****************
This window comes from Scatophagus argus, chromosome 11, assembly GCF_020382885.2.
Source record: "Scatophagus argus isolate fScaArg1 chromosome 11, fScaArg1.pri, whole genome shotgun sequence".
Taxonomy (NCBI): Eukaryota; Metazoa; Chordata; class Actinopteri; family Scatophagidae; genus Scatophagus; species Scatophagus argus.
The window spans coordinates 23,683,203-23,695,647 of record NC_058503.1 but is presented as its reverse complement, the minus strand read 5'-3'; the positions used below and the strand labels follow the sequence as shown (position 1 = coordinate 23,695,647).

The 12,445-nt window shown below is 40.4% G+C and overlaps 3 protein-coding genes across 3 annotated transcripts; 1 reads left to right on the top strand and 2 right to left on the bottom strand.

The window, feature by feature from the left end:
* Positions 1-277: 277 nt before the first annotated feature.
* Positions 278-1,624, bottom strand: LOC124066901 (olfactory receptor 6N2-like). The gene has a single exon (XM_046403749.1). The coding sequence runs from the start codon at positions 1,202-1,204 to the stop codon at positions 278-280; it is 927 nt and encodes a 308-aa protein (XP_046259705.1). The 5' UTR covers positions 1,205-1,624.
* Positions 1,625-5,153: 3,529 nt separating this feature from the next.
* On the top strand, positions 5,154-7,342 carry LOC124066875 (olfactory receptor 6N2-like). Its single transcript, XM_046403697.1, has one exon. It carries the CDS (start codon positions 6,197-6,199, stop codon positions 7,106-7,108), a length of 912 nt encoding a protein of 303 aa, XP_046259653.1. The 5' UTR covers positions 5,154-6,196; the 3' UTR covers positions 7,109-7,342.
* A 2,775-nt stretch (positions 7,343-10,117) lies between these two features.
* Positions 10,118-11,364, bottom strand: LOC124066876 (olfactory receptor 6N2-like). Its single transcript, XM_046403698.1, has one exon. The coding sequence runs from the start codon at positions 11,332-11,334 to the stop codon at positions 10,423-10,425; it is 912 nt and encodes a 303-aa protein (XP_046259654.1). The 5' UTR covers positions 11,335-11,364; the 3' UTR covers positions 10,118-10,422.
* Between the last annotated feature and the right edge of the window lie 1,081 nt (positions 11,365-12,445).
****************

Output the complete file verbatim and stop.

This window comes from Scatophagus argus, chromosome 11, assembly GCF_020382885.2.
Source record: "Scatophagus argus isolate fScaArg1 chromosome 11, fScaArg1.pri, whole genome shotgun sequence".
Taxonomy (NCBI): Eukaryota; Metazoa; Chordata; class Actinopteri; family Scatophagidae; genus Scatophagus; species Scatophagus argus.
The window spans coordinates 23,683,203-23,695,647 of record NC_058503.1 but is presented as its reverse complement, the minus strand read 5'-3'; the positions used below and the strand labels follow the sequence as shown (position 1 = coordinate 23,695,647).

The 12,445-nt window shown below is 40.4% G+C and overlaps 3 protein-coding genes across 3 annotated transcripts; 1 reads left to right on the top strand and 2 right to left on the bottom strand.

The window, feature by feature from the left end:
* Positions 1-277: 277 nt before the first annotated feature.
* Positions 278-1,624, bottom strand: LOC124066901 (olfactory receptor 6N2-like). The gene has a single exon (XM_046403749.1). The coding sequence runs from the start codon at positions 1,202-1,204 to the stop codon at positions 278-280; it is 927 nt and encodes a 308-aa protein (XP_046259705.1). The 5' UTR covers positions 1,205-1,624.
* Positions 1,625-5,153: 3,529 nt separating this feature from the next.
* On the top strand, positions 5,154-7,342 carry LOC124066875 (olfactory receptor 6N2-like). Its single transcript, XM_046403697.1, has one exon. It carries the CDS (start codon positions 6,197-6,199, stop codon positions 7,106-7,108), a length of 912 nt encoding a protein of 303 aa, XP_046259653.1. The 5' UTR covers positions 5,154-6,196; the 3' UTR covers positions 7,109-7,342.
* A 2,775-nt stretch (positions 7,343-10,117) lies between these two features.
* Positions 10,118-11,364, bottom strand: LOC124066876 (olfactory receptor 6N2-like). Its single transcript, XM_046403698.1, has one exon. The coding sequence runs from the start codon at positions 11,332-11,334 to the stop codon at positions 10,423-10,425; it is 912 nt and encodes a 303-aa protein (XP_046259654.1). The 5' UTR covers positions 11,335-11,364; the 3' UTR covers positions 10,118-10,422.
* Between the last annotated feature and the right edge of the window lie 1,081 nt (positions 11,365-12,445).